13.20. With a speed of 7.6 COG we cross across the Strait of Gibraltar.  It’s a bit more quiet with the tankers now. It was super timing to do this passage on a sunday! There seems to be less boats than usual. Great. because we have to somehow cross the Traffic Seperation Scheme (TSS). The wind picks up and with 20-25 knots we cross the TSS to ‘the other side.’ It’s like we’re going through boiling water. Here is where the Mediterranean meets the Atlantic. There’s no straight line seperating the seas. With a different salinity, different layers mingle and creates a wild water lane across the strait. Little Moroccan fishing boats show up. Can’t believe the danger they put themselves in with all these tankers passing by on both sides. Tarifa gets smaller and smaller. And the mosk of Tanger becomes bigger at the Horizon. With a separation of only 14 km, we have gone from Europe to Africa.
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tankers, little fishingboats and the med mixing with the Atlantic

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Sams Pirate socks

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Ozzie Carly has prepared a Moroccan style cous cous salad to bring in the Moroccan vibes.

14.00 I hand over the helm to the next ‘watch’. I take the best seat of the boat, in the corner at the stern, that’s the back of the boat. I finally get this restless soul to sit down. I clip my toenails and enjoy the view of Morocco. Sam is putting her pirate socks on the guardrail to dry. George is talking Arabian on the phone. Carly is on motherwatch, preparing foods. Bart is somewhere and Kirstin is asleep. Then I’m off for a snooze. Snooze number 3? 4? of today. I have no idea anymore.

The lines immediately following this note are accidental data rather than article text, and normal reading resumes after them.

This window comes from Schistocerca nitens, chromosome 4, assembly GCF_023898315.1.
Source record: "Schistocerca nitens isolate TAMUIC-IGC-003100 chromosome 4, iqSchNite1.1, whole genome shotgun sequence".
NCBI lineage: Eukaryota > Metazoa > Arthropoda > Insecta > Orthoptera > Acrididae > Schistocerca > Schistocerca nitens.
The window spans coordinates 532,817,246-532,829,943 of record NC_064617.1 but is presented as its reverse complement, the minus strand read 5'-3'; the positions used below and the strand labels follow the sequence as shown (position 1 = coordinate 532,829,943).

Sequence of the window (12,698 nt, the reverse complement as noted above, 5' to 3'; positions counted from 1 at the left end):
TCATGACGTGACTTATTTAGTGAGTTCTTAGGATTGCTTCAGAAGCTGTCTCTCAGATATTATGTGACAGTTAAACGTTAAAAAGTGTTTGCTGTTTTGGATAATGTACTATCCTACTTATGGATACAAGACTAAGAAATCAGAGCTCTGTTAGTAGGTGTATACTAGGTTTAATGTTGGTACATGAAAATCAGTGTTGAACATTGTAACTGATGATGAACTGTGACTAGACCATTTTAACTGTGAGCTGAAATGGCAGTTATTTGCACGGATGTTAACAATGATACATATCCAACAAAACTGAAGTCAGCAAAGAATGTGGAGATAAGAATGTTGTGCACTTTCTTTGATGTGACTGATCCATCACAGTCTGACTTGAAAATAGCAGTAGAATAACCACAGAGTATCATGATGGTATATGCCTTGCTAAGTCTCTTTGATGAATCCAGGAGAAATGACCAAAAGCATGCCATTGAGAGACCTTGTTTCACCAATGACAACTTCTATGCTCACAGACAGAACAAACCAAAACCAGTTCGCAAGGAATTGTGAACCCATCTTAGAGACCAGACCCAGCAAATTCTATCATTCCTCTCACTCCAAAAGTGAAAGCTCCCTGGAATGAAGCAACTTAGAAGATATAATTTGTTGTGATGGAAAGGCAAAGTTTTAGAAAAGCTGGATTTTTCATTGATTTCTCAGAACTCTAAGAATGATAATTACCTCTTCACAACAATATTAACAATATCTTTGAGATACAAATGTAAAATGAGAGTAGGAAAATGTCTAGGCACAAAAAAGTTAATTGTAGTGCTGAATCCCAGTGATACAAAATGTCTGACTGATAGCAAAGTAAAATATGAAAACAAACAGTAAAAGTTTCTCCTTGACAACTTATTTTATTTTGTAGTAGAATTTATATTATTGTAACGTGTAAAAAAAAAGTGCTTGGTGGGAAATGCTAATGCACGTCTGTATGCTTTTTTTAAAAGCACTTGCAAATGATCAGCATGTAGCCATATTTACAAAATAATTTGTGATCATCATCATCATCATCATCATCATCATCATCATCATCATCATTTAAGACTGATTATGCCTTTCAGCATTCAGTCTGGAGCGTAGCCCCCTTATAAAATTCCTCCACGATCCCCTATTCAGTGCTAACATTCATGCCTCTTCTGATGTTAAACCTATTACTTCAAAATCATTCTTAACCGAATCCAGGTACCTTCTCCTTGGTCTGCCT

Briefing Strait of Gibraltar

Captain Steve briefs on the journey so far and the next passage to the Canary Islands.

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At 17.00 I wake up. I look outside and all I see is water.
The Eau Too Crew
I’m off to the cockpit and check out the Morocco Coast. We have the Atlantic swell now meaning big long waves and a relatively non rocky dinner outside. All together we have dinner and dolphins are stealing the show. We already got spoiled with dolphins on the bow but the show we get now is unbelievable. I have never seen so many dolphins together. There’s hundreds of them, jumping, playing and swimming to our boat!!!
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What a day, what a day!!!
Seriously this has been such an exciting, lively and eventful day! It tastes for more. And there’s so much more to come. It’s just the beginning.
Thank you ‘Eau Too’ for having me part of your crew!
Got to close the laptop now because at 21.00 I’m on watch again and I got to take a rest. The exciting day ain’t over yet!

Later THAT day <3

In 7 days we sailed from Frejus, France to Morocco. It has been an eventful and amazing first week at sea! Now in the Atlantic! To be continued… I’m also editing a video of this day! Stay tuned.
Ahoy! xxx Suz

Learn more on the refugee situation in the Strait of Gibraltar:

Resources to learn more about noise pollution here: OceanConservation Research, Environment360, and Animal Welfare Institute

Learn more on Global Shipping situation: 3 steps to Greener Shipping and Growth to Globalisation.
More about the Eau Too adventure:
Tips to go on an adventure like this: Check out my ever evolving resource page and sign up for the once in a while, no spam, newsletter.